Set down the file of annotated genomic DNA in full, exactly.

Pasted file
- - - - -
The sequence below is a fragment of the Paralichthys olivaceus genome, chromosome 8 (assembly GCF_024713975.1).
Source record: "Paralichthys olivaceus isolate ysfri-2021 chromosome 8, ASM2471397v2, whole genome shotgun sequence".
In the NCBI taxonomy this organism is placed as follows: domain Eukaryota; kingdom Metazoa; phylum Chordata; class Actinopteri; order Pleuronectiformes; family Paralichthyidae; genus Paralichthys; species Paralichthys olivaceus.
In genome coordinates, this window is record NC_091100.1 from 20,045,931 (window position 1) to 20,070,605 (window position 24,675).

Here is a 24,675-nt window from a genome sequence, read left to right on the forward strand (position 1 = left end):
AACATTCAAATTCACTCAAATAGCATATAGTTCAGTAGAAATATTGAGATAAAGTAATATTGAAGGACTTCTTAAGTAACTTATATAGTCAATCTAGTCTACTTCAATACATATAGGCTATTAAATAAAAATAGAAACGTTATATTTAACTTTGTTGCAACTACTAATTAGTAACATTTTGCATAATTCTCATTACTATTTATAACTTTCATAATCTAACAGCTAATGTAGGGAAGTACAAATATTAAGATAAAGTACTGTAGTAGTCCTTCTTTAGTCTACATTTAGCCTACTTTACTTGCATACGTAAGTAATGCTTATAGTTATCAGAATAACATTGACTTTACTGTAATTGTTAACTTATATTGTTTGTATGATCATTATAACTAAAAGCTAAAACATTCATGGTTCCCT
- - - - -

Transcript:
The sequence below is a fragment of the Paralichthys olivaceus genome, chromosome 8 (assembly GCF_024713975.1).
Source record: "Paralichthys olivaceus isolate ysfri-2021 chromosome 8, ASM2471397v2, whole genome shotgun sequence".
In the NCBI taxonomy this organism is placed as follows: domain Eukaryota; kingdom Metazoa; phylum Chordata; class Actinopteri; order Pleuronectiformes; family Paralichthyidae; genus Paralichthys; species Paralichthys olivaceus.
In genome coordinates, this window is record NC_091100.1 from 20,045,931 (window position 1) to 20,070,605 (window position 24,675).

Here is a 24,675-nt window from a genome sequence, read left to right on the forward strand (position 1 = left end):
AACATTCAAATTCACTCAAATAGCATATAGTTCAGTAGAAATATTGAGATAAAGTAATATTGAAGGACTTCTTAAGTAACTTATATAGTCAATCTAGTCTACTTCAATACATATAGGCTATTAAATAAAAATAGAAACGTTATATTTAACTTTGTTGCAACTACTAATTAGTAACATTTTGCATAATTCTCATTACTATTTATAACTTTCATAATCTAACAGCTAATGTAGGGAAGTACAAATATTAAGATAAAGTACTGTAGTAGTCCTTCTTTAGTCTACATTTAGCCTACTTTACTTGCATACGTAAGTAATGCTTATAGTTATCAGAATAACATTGACTTTACTGTAATTGTTAACTTATATTGTTTGTATGATCATTATAACTAAAAGCTAAAACATTCATGGTTCCCT